We all installed Adium and linked the Olark live chat with our Adium accounts. Everyone committed to signing in to Adium as soon as they had our laptops on. It ended up being a bit too distracting for some of the technical team but we were sure to have at least one person from our team online at all times and it was really worth it.

We received tons of user feedback from the live chat. We were also able to activate users live, get more info on what was confusing about our website and kept on filling up our FAQ guide for later.



Another cool feature is that you can see everyone who’s on your website at any given time with notifications that pop up during the day on your screen. To be honest, it was cool at first but became very distracting later on.

Nevertheless it was a motivating “real time analytics” tool and if you wish, you can engage with users spontaneously.

At this point our activation rate had risen to 19 percent.

6. Next day message for non-activated users

81 percent of users were signing up to our website, were giving good initial feedback to the in-app message, but were then still not using the tool. They had signed up but hadn’t been activated – they hadn’t been through the “minimum delightful experience”. So rather than playing an endless guessing game we decided to ask users why.

Using Intercom we set up an automatic email that would be sent to “unactivated” users the very next day after they had signed up. As you can see we also used this message to introduce the iPhone app. Here was the message:


The major finding was that many of them were extremely busy and just hadn’t had the time. Some of us thought this meant “their pain just isn’t big enough”. Other thought we should continue trying to activate them while it was still time.

7. Drip email campaigns


We learned that if you’re trying to activate users on your website, there’s one good thing to know. A large proportion of users who sign up to your website and then don’t actually use it, do so just because they don’t have time. The main learning from this was that drip email campaigns are extremely valuable. We set them up using Intercom.

By setting up emails based on user behavior and sending them at 1 day, 3 days, 10 days and 25 days we were able to increase our activation rate to around 28 percent.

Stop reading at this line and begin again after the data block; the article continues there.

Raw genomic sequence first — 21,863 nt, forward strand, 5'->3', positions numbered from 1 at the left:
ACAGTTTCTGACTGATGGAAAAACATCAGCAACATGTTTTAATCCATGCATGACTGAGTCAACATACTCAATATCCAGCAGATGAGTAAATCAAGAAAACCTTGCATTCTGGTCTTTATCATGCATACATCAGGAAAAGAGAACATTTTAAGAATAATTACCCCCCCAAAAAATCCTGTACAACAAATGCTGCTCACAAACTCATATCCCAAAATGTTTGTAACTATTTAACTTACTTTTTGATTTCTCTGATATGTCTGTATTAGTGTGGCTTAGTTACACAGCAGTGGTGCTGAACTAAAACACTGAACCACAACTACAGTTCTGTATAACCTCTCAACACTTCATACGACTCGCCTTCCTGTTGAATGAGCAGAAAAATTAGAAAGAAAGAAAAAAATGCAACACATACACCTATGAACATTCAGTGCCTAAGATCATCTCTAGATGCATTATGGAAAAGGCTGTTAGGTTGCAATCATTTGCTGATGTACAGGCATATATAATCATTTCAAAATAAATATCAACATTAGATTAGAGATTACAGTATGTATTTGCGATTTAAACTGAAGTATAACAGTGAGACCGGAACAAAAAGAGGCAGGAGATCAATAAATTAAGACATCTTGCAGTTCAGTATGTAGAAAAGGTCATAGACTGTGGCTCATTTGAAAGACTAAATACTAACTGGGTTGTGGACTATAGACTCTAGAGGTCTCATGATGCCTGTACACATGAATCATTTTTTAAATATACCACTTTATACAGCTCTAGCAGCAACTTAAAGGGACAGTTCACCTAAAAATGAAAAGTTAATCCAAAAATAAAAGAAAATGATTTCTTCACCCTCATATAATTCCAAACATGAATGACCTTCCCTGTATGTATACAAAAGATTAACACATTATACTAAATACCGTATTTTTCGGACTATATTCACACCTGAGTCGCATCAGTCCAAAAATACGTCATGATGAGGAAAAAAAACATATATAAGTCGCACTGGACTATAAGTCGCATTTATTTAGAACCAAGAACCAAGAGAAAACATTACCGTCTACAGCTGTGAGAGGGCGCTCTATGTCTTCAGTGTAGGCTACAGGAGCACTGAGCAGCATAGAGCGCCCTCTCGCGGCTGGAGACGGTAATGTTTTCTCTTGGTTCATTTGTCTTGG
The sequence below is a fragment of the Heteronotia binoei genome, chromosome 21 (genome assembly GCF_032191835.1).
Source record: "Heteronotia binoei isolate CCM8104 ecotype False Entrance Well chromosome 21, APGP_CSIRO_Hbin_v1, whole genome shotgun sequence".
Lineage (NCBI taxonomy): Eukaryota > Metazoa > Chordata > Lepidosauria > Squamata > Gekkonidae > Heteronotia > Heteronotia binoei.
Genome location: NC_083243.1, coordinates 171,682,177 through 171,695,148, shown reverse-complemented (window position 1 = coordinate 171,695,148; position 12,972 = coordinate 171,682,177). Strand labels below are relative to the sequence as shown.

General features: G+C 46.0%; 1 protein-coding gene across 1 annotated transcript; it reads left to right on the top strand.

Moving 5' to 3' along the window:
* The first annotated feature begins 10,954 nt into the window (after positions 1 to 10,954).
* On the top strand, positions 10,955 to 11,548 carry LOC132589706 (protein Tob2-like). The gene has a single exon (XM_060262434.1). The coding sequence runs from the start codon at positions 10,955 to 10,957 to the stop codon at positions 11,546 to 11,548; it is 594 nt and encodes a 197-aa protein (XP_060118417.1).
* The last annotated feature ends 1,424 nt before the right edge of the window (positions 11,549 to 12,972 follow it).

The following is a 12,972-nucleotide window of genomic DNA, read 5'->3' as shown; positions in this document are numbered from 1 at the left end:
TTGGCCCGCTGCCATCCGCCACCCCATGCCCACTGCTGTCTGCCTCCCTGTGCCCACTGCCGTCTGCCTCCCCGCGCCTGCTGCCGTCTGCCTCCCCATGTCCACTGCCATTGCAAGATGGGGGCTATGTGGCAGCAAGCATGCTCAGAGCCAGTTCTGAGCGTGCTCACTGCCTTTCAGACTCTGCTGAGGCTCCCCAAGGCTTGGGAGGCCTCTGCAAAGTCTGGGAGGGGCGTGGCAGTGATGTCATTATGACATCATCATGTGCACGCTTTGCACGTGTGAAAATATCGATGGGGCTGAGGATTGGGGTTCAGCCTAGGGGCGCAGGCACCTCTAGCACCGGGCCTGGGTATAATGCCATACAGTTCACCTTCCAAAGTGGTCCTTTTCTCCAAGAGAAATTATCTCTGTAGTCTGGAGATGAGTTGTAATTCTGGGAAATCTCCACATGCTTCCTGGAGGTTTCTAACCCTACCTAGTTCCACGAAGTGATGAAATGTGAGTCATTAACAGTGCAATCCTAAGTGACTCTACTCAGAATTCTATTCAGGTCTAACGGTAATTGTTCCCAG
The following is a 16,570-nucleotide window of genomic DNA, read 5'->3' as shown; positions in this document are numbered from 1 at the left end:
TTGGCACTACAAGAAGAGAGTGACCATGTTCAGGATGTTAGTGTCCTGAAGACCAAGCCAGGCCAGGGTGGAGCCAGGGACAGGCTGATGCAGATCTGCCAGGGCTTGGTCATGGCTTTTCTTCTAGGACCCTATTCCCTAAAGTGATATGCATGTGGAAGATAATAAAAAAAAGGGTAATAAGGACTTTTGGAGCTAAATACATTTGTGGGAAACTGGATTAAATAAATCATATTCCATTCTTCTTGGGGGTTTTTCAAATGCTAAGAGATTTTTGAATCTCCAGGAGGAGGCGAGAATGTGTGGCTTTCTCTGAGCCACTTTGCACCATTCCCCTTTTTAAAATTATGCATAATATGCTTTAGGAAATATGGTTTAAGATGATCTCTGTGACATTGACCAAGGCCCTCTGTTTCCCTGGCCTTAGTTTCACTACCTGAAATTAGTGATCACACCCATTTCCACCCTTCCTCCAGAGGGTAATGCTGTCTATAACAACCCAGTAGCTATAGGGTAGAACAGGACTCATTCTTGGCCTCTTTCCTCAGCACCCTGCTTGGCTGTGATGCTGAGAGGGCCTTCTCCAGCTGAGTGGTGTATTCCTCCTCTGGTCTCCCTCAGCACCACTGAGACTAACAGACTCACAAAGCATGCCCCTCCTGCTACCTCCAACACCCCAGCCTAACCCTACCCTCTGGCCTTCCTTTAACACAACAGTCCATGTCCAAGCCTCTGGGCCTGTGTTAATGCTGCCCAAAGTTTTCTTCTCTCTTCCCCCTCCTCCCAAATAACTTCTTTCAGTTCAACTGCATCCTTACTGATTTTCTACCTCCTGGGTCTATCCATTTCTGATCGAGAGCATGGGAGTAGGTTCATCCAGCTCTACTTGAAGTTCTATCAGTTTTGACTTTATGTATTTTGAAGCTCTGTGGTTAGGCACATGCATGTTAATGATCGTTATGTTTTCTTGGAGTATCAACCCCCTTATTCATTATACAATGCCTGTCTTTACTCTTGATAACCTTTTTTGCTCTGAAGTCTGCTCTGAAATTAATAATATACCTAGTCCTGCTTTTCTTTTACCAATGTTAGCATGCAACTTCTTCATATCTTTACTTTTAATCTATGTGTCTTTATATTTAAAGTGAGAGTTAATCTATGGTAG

We’re still working on improving this drip email campaign and hope it can take our activation rate past 40 percent in the near future.

8. Using our own tool

Twoodo is an online team collaboration tool. Because of this, we could also use our own tool to interact with users and improve our activation rate and retention.

We created a “global” team called +twoodo-team. Users could simply post a message to +twoodo-team and we would all see it. Everyone in the team could then answer user’s questions and interact with them. It gave users a feeling of transparency and we got tons of feedback through this channel.

The friction with contacting us was almost nil.  We later changed our in-app message to explain to users how to contact us directly on Twoodo. This was great because users could use the tool and contact us at the same time. We could then reply and engage with them. If your tool has any such possibilities, grasp it right away.

At this point our activation rate is around 30 percent.

9. Contact form

Like any website we had a contact form. The link to the contact form was in the footer. I’d say a contact form is a good first step solution if you have nothing else in place.

But as we implemented all of the above tools, our contact form was seldom being used anymore. The friction and effort for users to fill out a contact form are simply too high. We get very few messages through it today.


10. Build a community

We love websites like Stackoverflow and Quora. They’re great communities that answer important questions. We’re thinking of building a similar community that will act as our FAQ + community + customer support desk.


You’ve made it this far so I’ll make this brief. Every user has different preferences as to how they will interact with you and at different times. I’d advise you to cast the widest net possible using the most customer feedback channels possible to help make your tool truly awesome.

And don’t forget that the only SaaS sales strategy you need is listening to customers and offering them continual support.